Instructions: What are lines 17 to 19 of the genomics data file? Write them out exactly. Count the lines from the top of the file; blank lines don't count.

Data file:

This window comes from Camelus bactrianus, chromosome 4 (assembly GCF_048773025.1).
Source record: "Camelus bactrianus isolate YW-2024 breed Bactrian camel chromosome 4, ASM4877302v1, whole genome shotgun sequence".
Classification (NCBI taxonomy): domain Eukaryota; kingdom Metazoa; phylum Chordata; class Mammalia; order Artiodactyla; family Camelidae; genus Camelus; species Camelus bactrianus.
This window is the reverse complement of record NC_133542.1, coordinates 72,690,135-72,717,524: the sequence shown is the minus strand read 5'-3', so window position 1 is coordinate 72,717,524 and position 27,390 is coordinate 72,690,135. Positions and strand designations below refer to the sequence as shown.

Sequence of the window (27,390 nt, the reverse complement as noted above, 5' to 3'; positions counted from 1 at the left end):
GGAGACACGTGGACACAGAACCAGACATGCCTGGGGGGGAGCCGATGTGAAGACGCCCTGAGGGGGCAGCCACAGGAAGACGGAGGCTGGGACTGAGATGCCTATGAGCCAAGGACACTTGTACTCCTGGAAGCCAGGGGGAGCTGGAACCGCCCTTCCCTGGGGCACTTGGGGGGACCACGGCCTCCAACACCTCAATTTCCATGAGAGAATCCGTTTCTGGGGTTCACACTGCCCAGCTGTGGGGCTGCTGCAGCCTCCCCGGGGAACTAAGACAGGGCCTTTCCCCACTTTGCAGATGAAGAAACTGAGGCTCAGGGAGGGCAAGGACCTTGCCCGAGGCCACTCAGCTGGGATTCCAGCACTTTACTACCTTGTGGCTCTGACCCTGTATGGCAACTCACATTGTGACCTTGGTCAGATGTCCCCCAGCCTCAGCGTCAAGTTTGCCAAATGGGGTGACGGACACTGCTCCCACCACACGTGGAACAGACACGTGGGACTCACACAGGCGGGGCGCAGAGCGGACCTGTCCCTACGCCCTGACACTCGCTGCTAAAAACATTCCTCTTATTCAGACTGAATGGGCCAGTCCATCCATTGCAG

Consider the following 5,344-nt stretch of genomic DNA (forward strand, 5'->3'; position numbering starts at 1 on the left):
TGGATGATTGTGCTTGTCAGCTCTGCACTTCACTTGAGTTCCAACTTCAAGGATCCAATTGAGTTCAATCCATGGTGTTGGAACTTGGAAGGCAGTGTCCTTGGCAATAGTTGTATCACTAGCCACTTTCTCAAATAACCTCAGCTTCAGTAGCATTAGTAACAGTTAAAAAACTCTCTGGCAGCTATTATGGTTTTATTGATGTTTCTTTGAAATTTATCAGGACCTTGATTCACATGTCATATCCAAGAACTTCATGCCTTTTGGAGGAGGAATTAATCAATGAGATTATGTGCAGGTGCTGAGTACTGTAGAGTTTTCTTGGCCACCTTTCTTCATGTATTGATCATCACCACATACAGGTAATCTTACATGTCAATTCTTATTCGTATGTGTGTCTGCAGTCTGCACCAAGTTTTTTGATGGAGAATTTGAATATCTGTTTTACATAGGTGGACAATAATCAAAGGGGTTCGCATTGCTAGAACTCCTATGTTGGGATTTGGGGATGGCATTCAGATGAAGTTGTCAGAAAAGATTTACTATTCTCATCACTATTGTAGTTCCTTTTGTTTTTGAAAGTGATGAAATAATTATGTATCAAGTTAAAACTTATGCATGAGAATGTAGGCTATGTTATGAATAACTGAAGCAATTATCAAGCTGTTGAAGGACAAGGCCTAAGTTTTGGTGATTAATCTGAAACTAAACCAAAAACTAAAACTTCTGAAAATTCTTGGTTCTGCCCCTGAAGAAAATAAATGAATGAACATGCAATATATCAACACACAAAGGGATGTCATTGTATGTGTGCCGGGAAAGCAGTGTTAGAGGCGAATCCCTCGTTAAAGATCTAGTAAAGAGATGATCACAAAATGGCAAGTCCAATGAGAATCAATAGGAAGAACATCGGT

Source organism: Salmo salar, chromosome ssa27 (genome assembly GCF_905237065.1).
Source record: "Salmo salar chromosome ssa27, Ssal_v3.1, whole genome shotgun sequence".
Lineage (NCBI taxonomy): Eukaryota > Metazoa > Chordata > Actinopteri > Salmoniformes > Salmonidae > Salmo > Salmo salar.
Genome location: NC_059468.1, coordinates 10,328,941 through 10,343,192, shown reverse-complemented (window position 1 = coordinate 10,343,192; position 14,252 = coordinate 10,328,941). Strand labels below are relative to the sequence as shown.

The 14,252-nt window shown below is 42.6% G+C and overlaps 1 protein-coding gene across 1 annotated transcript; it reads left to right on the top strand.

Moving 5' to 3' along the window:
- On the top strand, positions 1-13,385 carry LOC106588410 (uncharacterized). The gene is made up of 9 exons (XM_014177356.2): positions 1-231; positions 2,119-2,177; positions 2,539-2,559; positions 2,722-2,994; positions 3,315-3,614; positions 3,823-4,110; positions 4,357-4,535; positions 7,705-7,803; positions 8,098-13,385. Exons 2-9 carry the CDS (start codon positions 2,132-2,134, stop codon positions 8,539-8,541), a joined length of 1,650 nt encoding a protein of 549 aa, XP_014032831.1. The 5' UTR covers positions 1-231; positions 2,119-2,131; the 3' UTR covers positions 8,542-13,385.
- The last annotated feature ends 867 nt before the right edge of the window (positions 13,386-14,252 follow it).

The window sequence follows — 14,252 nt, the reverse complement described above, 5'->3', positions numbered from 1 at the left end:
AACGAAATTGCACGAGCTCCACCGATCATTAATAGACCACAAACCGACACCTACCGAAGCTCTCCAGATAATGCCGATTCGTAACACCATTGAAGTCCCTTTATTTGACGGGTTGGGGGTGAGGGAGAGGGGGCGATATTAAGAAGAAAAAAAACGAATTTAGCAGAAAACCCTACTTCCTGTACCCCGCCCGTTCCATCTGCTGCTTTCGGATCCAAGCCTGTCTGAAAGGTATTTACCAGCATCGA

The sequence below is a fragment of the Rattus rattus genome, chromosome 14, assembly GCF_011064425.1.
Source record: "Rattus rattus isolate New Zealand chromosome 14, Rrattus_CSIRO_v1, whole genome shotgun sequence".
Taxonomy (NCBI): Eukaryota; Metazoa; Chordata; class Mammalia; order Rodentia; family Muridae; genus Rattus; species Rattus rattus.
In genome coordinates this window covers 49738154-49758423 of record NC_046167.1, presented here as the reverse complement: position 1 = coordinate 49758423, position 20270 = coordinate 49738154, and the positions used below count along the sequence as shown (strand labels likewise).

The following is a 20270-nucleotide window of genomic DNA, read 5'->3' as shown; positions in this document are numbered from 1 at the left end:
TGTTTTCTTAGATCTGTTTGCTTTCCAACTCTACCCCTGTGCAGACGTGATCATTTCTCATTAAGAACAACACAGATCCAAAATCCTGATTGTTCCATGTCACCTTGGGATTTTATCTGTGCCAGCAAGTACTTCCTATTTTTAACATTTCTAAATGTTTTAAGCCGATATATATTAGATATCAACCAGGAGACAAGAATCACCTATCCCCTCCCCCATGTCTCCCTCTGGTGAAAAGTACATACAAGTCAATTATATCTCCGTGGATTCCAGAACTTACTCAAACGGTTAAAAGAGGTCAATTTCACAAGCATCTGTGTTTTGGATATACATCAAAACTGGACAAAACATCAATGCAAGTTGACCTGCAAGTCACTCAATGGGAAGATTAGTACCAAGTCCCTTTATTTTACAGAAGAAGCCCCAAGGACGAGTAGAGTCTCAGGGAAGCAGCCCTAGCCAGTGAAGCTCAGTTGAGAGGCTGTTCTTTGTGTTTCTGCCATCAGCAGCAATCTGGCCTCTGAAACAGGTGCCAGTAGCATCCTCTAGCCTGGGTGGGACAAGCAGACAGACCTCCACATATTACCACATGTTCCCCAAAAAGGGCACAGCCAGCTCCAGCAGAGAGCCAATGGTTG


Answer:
The window sequence follows — 14,252 nt, the reverse complement described above, 5'->3', positions numbered from 1 at the left end:
AACGAAATTGCACGAGCTCCACCGATCATTAATAGACCACAAACCGACACCTACCGAAGCTCTCCAGATAATGCCGATTCGTAACACCATTGAAGTCCCTTTATTTGACGGGTTGGGGGTGAGGGAGAGGGGGCGATATTAAGAAGAAAAAAAACGAATTTAGCAGAAAACCCTACTTCCTGTACCCCGCCCGTTCCATCTGCTGCTTTCGGATCCAAGCCTGTCTGAAAGGTATTTACCAGCATCGA

The sequence below is a fragment of the Rattus rattus genome, chromosome 14, assembly GCF_011064425.1.